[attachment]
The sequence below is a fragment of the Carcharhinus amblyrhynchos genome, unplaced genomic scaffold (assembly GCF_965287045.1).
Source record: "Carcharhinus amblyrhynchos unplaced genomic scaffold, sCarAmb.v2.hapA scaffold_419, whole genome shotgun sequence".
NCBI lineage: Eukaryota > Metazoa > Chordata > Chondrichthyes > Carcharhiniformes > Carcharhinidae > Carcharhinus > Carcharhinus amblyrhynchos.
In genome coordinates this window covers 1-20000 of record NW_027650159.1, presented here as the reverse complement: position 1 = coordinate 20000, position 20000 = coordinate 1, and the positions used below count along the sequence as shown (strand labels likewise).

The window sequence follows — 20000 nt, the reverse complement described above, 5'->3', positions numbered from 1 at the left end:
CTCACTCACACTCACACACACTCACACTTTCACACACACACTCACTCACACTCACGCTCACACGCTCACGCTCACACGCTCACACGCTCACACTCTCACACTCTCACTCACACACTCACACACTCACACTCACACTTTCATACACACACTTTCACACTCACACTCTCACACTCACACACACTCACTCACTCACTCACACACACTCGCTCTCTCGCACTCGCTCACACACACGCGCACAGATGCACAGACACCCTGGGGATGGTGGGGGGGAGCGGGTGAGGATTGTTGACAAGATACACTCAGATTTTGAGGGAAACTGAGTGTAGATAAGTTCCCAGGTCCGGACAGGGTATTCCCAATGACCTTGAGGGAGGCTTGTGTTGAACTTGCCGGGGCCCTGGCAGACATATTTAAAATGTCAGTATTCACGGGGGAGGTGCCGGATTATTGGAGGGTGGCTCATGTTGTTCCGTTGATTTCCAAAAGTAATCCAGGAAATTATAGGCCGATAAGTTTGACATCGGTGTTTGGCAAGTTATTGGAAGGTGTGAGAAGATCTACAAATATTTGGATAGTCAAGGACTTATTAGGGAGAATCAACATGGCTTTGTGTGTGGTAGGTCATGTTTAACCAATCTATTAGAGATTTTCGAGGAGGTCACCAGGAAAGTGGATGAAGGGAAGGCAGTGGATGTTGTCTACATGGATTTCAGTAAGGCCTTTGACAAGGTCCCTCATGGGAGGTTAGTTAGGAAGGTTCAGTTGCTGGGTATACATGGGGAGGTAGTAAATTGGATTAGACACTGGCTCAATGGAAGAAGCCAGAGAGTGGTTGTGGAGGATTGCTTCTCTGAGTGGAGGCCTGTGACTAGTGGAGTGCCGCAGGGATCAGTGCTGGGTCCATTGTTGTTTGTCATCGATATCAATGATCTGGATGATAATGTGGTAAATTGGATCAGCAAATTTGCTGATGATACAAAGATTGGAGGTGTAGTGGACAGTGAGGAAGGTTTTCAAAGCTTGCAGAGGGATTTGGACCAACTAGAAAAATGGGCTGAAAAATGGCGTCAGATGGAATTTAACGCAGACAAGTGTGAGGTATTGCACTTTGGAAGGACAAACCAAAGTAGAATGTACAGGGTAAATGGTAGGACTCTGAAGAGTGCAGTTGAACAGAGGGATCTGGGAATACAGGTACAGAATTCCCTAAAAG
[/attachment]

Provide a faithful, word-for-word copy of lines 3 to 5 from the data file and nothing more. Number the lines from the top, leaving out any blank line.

NCBI lineage: Eukaryota > Metazoa > Chordata > Chondrichthyes > Carcharhiniformes > Carcharhinidae > Carcharhinus > Carcharhinus amblyrhynchos.
In genome coordinates this window covers 1-20000 of record NW_027650159.1, presented here as the reverse complement: position 1 = coordinate 20000, position 20000 = coordinate 1, and the positions used below count along the sequence as shown (strand labels likewise).

The window sequence follows — 20000 nt, the reverse complement described above, 5'->3', positions numbered from 1 at the left end: